The DOE concluded that 27.8% of Asian students were more likely to move to Long Island, while 27.9% of Black students were more likely to move down South. White and/or Arabic students were more likely to move internationally. Students in poverty were more likely to move to Pennsylvania and down South as well. 

“There’s a story that people tell when Black and brown kids leave the system that can be very different than the story folks will tell if white kids leave the system,” said Capers. “White students leave and they start their own pods, and that’s seen as a natural evolution of a failing system, versus Black and brown kids leave and go back to their home countries or to the South. In reality, people are just trying to take care of themselves.” 

According to Kaliris Y. Salas-Ramirez, a medical lecturer who was appointed by Manhattan Borough President Mark Levine as a member of the Panel for Educational Policy (PEP), significant reductions in enrollment can be due to students having caregivers who died during the COVID crisis. She added that in her district in East Harlem, many families of Puerto Rican and Dominican descent sent their kids back to their islands.

RELATED: The pandemic missing: The kids who didn’t go back to school 

“The DOE…use[s] those enrollment projections for schools so they can determine budgets and this year, they were really really off because they were using the last two years of enrollment trends,” said Salas-Ramirez. This “pandemic mindset” approach to budgeting is why advocates were so upset with Mayor Eric Adams’s budget last summer, she said. She said that principals told them that their schools weren’t under-enrolled.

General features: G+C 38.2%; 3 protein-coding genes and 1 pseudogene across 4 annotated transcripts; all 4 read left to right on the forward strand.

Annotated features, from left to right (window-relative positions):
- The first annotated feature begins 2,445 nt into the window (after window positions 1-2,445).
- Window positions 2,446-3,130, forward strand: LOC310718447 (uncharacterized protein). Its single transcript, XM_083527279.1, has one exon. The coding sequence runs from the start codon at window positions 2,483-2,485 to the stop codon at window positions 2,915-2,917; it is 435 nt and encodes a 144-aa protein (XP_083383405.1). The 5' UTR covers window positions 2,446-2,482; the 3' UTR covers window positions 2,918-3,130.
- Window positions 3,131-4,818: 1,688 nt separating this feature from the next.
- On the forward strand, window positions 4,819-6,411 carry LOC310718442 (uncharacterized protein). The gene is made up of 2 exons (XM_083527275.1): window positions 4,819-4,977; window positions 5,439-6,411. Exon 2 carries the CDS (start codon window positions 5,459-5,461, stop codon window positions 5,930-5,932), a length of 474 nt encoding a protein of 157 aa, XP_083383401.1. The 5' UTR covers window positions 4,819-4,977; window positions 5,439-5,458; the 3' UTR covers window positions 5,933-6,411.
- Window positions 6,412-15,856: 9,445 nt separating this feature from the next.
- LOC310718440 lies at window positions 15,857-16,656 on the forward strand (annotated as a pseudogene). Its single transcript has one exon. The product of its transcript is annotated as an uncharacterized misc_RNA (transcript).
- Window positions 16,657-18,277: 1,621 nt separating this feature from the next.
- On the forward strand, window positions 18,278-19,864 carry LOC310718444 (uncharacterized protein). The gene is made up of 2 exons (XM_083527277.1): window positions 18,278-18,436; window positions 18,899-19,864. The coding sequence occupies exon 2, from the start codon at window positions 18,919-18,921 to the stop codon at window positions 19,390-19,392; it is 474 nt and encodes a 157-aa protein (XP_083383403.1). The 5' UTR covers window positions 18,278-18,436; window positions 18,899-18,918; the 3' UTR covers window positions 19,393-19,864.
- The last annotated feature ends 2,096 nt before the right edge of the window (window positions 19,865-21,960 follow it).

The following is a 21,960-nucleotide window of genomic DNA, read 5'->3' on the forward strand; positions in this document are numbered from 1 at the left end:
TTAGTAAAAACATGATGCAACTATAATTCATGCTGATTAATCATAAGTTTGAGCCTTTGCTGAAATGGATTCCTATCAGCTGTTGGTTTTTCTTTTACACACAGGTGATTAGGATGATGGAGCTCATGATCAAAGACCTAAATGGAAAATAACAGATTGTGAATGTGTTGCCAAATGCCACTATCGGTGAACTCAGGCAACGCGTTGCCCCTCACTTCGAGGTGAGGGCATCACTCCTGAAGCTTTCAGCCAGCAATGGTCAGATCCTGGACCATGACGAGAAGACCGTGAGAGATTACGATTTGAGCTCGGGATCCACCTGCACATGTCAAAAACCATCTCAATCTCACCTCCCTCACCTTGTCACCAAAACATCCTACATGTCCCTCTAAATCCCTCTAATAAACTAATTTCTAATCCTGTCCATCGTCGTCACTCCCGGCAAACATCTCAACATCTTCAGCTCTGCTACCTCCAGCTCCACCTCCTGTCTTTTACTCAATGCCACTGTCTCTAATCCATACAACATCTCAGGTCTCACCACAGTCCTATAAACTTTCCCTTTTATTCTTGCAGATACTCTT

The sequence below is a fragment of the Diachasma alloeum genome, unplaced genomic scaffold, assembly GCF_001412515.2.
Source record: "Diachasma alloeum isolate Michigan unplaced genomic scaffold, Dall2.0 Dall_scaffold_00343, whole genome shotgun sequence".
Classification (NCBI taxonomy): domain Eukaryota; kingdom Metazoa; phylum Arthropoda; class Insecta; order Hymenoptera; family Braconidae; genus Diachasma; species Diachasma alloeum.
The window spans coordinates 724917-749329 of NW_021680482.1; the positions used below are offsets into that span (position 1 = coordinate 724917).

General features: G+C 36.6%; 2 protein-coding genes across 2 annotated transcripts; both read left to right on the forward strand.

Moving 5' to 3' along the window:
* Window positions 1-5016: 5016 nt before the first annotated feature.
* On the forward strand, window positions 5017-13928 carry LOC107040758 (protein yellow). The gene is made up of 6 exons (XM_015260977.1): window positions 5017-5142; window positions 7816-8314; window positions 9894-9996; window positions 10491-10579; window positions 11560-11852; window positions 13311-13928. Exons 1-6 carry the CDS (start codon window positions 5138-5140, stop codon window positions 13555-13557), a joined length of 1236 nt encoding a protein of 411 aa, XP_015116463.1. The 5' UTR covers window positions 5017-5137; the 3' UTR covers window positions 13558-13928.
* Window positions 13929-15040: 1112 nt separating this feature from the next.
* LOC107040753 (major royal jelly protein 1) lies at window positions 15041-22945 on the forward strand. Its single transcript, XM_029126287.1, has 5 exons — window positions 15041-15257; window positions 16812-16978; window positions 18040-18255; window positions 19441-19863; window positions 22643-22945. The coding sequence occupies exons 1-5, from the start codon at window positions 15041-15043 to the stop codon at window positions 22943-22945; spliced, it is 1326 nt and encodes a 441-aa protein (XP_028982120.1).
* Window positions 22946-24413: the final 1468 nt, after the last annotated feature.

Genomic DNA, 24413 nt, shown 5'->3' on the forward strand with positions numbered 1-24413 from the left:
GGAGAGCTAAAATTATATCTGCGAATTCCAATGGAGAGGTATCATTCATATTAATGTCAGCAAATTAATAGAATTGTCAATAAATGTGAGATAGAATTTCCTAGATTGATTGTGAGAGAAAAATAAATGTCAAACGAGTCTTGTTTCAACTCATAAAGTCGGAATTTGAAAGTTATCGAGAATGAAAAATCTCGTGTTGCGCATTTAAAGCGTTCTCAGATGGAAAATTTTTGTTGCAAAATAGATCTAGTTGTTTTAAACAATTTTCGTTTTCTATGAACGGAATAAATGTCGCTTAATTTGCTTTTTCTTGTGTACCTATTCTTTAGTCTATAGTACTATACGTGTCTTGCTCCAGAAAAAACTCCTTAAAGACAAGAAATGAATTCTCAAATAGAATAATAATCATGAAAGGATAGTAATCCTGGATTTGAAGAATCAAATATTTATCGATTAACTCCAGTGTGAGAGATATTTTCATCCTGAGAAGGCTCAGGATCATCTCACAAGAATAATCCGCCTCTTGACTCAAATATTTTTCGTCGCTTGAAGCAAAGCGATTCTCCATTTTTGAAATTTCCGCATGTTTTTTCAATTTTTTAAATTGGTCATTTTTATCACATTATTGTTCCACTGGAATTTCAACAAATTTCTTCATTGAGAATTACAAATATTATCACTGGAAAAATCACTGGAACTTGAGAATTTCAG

Gonzales noted that Adams’s claim that school budget cuts were necessary as a result of enrollment declines felt “very dubious.” He said that Adams proposed slashing school budgets back in February of 2022, long before he started using the enrollment decline as a talking point.

“We didn’t see the dramatic decrease in enrollment we were expecting and then add on the buses of migrant children that were coming to our schools—about 12,000,” said Salas-Ramirez. 

Capers said it’s puzzling that the DOE hasn’t figured out a better way to fully fund schools instead of relying on such a constantly fluctuating formula. The “per pupil capita” model is outdated and “inequitable,” with schools that have overcrowded class sizes and are still lacking in funding, she said.

“Like districts and schools across the county, our enrollment has been impacted by fluctuations resulting from the pandemic, as well as long-term trends in birth rates,” said First Deputy Chancellor Dan Weisberg in a statement. “In response, Chancellor Banks and his leadership team are focused on increasing enrollment in our public schools, and these efforts are starting to show signs of progress.”

Weisberg said the DOE has been working on listening to families and school communities to make the enrollment process easier and more transparent. Above all, the DOE is trying to account for the impact on school budgets. 

This year, Adams and Banks approved proposed reforms to the Fair Student Funding (FSF) formula that determines how schools get money. The proposals include an additional consideration for students in temporary housing or living in poverty, students with disabilities, English language learners, and asylum-seeking students
Ariama C. Long is a Report for America corps member and writes about politics for the Amsterdam News. Your donation to match our RFA grant helps keep her writing stories like this one; please consider making a tax-deductible gift of any amount today by visiting